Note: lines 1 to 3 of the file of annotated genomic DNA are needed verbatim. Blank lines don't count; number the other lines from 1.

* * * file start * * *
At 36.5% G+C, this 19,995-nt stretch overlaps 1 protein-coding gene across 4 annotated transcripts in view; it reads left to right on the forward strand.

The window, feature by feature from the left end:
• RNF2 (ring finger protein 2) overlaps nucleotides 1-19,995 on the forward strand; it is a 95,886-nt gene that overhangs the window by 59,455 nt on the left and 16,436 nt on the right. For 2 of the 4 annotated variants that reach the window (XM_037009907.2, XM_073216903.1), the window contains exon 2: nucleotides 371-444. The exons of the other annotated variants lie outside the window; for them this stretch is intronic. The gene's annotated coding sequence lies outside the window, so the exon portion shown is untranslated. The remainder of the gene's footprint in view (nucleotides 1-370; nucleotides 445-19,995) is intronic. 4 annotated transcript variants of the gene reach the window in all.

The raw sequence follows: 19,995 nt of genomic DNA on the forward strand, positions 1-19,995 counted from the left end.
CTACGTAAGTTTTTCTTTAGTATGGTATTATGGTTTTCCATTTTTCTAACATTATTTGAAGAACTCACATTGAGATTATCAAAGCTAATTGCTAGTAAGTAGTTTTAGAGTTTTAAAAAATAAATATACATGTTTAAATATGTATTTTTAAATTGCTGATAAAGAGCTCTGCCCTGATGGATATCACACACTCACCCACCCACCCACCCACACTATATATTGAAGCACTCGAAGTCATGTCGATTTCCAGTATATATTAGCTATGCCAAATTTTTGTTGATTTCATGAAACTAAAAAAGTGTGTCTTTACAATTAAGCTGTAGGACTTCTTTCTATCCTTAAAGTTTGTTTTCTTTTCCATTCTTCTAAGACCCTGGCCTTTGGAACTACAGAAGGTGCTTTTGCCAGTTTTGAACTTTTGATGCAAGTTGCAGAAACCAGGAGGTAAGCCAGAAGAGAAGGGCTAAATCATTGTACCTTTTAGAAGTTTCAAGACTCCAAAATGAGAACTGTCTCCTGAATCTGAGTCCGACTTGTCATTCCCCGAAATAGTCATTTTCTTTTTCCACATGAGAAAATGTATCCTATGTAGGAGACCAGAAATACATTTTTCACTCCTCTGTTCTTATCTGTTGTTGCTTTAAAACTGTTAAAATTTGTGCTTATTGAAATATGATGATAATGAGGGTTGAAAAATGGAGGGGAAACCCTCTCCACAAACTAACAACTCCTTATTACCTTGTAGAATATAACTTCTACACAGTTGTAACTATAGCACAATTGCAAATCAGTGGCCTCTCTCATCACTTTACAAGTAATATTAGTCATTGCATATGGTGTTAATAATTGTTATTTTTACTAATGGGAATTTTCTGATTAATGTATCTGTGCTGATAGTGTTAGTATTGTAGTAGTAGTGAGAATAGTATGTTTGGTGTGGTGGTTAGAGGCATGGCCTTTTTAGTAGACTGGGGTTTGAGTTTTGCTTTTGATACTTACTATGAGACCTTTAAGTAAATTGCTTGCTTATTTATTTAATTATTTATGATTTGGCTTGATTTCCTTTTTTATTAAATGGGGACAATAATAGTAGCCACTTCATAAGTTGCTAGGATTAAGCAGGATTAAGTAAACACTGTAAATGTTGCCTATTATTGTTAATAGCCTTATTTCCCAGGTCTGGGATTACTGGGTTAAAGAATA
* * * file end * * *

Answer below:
At 36.5% G+C, this 19,995-nt stretch overlaps 1 protein-coding gene across 4 annotated transcripts in view; it reads left to right on the forward strand.

The window, feature by feature from the left end:
• RNF2 (ring finger protein 2) overlaps nucleotides 1-19,995 on the forward strand; it is a 95,886-nt gene that overhangs the window by 59,455 nt on the left and 16,436 nt on the right. For 2 of the 4 annotated variants that reach the window (XM_037009907.2, XM_073216903.1), the window contains exon 2: nucleotides 371-444. The exons of the other annotated variants lie outside the window; for them this stretch is intronic. The gene's annotated coding sequence lies outside the window, so the exon portion shown is untranslated. The remainder of the gene's footprint in view (nucleotides 1-370; nucleotides 445-19,995) is intronic. 4 annotated transcript variants of the gene reach the window in all.